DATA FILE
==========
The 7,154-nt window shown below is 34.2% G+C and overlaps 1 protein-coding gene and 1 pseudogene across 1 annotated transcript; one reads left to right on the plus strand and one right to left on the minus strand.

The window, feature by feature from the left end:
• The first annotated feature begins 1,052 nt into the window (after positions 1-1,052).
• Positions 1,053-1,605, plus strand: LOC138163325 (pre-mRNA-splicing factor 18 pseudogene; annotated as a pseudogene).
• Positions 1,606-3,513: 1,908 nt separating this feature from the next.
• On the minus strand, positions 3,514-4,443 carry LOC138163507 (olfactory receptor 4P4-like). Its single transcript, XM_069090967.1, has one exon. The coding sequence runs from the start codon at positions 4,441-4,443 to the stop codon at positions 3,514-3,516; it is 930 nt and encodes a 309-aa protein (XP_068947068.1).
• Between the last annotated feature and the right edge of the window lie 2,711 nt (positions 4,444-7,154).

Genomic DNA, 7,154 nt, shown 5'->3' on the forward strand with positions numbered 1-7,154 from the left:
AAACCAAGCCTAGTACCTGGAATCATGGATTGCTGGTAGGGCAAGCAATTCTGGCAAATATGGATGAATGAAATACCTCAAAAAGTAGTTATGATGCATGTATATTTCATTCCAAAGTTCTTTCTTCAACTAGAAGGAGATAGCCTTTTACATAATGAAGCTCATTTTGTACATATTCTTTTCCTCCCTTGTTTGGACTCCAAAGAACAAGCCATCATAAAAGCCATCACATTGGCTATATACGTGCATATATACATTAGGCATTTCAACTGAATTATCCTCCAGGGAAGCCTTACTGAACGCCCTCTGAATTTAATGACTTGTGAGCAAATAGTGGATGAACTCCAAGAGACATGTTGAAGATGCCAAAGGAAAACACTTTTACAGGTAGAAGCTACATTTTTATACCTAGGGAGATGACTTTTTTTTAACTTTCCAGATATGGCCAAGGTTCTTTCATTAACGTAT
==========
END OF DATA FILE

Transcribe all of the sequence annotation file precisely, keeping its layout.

The 7,154-nt window shown below is 34.2% G+C and overlaps 1 protein-coding gene and 1 pseudogene across 1 annotated transcript; one reads left to right on the plus strand and one right to left on the minus strand.

The window, feature by feature from the left end:
• The first annotated feature begins 1,052 nt into the window (after positions 1-1,052).
• Positions 1,053-1,605, plus strand: LOC138163325 (pre-mRNA-splicing factor 18 pseudogene; annotated as a pseudogene).
• Positions 1,606-3,513: 1,908 nt separating this feature from the next.
• On the minus strand, positions 3,514-4,443 carry LOC138163507 (olfactory receptor 4P4-like). Its single transcript, XM_069090967.1, has one exon. The coding sequence runs from the start codon at positions 4,441-4,443 to the stop codon at positions 3,514-3,516; it is 930 nt and encodes a 309-aa protein (XP_068947068.1).
• Between the last annotated feature and the right edge of the window lie 2,711 nt (positions 4,444-7,154).

Genomic DNA, 7,154 nt, shown 5'->3' on the forward strand with positions numbered 1-7,154 from the left:
AAACCAAGCCTAGTACCTGGAATCATGGATTGCTGGTAGGGCAAGCAATTCTGGCAAATATGGATGAATGAAATACCTCAAAAAGTAGTTATGATGCATGTATATTTCATTCCAAAGTTCTTTCTTCAACTAGAAGGAGATAGCCTTTTACATAATGAAGCTCATTTTGTACATATTCTTTTCCTCCCTTGTTTGGACTCCAAAGAACAAGCCATCATAAAAGCCATCACATTGGCTATATACGTGCATATATACATTAGGCATTTCAACTGAATTATCCTCCAGGGAAGCCTTACTGAACGCCCTCTGAATTTAATGACTTGTGAGCAAATAGTGGATGAACTCCAAGAGACATGTTGAAGATGCCAAAGGAAAACACTTTTACAGGTAGAAGCTACATTTTTATACCTAGGGAGATGACTTTTTTTTAACTTTCCAGATATGGCCAAGGTTCTTTCATTAACGTAT